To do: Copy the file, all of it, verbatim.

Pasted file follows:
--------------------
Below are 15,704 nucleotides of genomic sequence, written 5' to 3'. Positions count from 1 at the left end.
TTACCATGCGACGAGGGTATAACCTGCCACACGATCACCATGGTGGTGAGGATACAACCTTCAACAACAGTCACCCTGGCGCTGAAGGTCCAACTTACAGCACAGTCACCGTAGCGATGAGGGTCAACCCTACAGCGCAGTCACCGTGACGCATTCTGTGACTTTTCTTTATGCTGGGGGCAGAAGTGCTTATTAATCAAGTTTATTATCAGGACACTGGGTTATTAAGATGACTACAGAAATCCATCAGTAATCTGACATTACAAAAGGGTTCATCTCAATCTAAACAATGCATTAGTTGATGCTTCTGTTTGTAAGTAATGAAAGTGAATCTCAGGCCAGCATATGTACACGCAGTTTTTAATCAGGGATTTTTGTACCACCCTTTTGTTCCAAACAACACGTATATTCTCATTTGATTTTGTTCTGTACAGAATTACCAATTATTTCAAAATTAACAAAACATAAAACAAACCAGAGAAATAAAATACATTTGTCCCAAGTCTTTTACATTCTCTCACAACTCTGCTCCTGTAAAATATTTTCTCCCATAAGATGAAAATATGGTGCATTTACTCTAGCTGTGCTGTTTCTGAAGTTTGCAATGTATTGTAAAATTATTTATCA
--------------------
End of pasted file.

Below are 15,704 nucleotides of genomic sequence, written 5' to 3'. Positions count from 1 at the left end.
TTACCATGCGACGAGGGTATAACCTGCCACACGATCACCATGGTGGTGAGGATACAACCTTCAACAACAGTCACCCTGGCGCTGAAGGTCCAACTTACAGCACAGTCACCGTAGCGATGAGGGTCAACCCTACAGCGCAGTCACCGTGACGCATTCTGTGACTTTTCTTTATGCTGGGGGCAGAAGTGCTTATTAATCAAGTTTATTATCAGGACACTGGGTTATTAAGATGACTACAGAAATCCATCAGTAATCTGACATTACAAAAGGGTTCATCTCAATCTAAACAATGCATTAGTTGATGCTTCTGTTTGTAAGTAATGAAAGTGAATCTCAGGCCAGCATATGTACACGCAGTTTTTAATCAGGGATTTTTGTACCACCCTTTTGTTCCAAACAACACGTATATTCTCATTTGATTTTGTTCTGTACAGAATTACCAATTATTTCAAAATTAACAAAACATAAAACAAACCAGAGAAATAAAATACATTTGTCCCAAGTCTTTTACATTCTCTCACAACTCTGCTCCTGTAAAATATTTTCTCCCATAAGATGAAAATATGGTGCATTTACTCTAGCTGTGCTGTTTCTGAAGTTTGCAATGTATTGTAAAATTATTTATCA